In addition to the six selections from “The Immortal Otis Redding” and four from “Love Man”, are two numbers previously only available on the compilation “Remember Me” that need to be mentioned. Firstly, “Pounds And Hundreds”, an all-out Southern Rocker, that sounds like the template Eddie Hinton, (“The White Otis Redding”), used to great success on his raucous numbers throughout his career. And then there’s “Gone Again”, that, on first listening, sounds in structure like a typical Otis ballad. But it varies greatly in its embroidered lyrics that up the ante from the usual plain speak of longing for love typically found in Southern Soul. 

It’s an outstanding assortment highlighting Otis’ new voice after a polyps operation. That voice lost some grit but reveals a new soulfulness that wasn’t readily apparent on some of Otis’ earlier work.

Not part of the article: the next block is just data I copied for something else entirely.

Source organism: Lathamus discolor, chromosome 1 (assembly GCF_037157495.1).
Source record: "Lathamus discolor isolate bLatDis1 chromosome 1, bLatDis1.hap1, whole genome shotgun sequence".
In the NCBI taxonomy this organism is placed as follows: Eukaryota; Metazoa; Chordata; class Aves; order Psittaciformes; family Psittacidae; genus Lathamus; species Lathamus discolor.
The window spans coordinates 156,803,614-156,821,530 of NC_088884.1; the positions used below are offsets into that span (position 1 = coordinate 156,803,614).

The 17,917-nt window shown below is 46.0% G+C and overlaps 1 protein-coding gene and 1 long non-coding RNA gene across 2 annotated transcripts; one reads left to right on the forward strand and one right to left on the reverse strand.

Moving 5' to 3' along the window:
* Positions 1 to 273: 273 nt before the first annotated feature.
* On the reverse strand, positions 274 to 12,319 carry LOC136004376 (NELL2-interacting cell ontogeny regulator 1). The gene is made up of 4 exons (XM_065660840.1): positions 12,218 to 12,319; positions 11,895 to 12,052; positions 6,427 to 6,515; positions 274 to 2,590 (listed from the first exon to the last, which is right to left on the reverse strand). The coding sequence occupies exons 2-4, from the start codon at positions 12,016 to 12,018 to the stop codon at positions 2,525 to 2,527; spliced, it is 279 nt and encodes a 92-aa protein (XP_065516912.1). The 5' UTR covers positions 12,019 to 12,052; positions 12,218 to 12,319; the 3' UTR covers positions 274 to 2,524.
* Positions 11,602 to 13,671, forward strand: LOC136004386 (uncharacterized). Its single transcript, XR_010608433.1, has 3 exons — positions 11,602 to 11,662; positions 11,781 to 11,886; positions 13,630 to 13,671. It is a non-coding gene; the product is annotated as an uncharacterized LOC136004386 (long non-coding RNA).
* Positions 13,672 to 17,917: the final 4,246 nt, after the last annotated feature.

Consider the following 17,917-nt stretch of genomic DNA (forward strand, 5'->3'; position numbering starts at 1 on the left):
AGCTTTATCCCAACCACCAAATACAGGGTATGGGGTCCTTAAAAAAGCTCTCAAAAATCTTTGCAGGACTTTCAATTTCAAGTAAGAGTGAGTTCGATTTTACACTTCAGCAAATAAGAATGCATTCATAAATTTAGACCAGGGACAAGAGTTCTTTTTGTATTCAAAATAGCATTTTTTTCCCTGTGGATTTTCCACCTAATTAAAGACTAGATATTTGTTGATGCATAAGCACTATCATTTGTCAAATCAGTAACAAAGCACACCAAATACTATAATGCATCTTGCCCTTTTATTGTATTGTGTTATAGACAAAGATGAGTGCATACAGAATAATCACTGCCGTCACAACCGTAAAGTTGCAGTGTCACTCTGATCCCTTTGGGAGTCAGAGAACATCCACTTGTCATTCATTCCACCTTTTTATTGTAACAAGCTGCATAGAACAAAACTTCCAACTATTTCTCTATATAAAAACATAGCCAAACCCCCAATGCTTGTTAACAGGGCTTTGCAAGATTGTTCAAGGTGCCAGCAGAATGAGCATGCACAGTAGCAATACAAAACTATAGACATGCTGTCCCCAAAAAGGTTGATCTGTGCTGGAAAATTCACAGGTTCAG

Lastly, what’s interesting – at least to me – are the liner notes. The author, Bob Stanley, writes as if there’s some alternate universe where Otis doesn’t die, and this album serves as Otis’ new release to not only capitalize on the success of TDOTB but also to showcase a new Otis on the verge of revolutionizing Soul music.

As a postscript, it’s relevant to note that Otis was in the process of other meaningfully creative endeavours. That is, belying his modest beginnings, Otis, the astute businessman that he was, was in the process of establishing an entertainment empire complete with a recording company, publishing companies, and artist management similar to the Motown model.

Ah, what could have been… 

  • Rico Ferrara, October 2020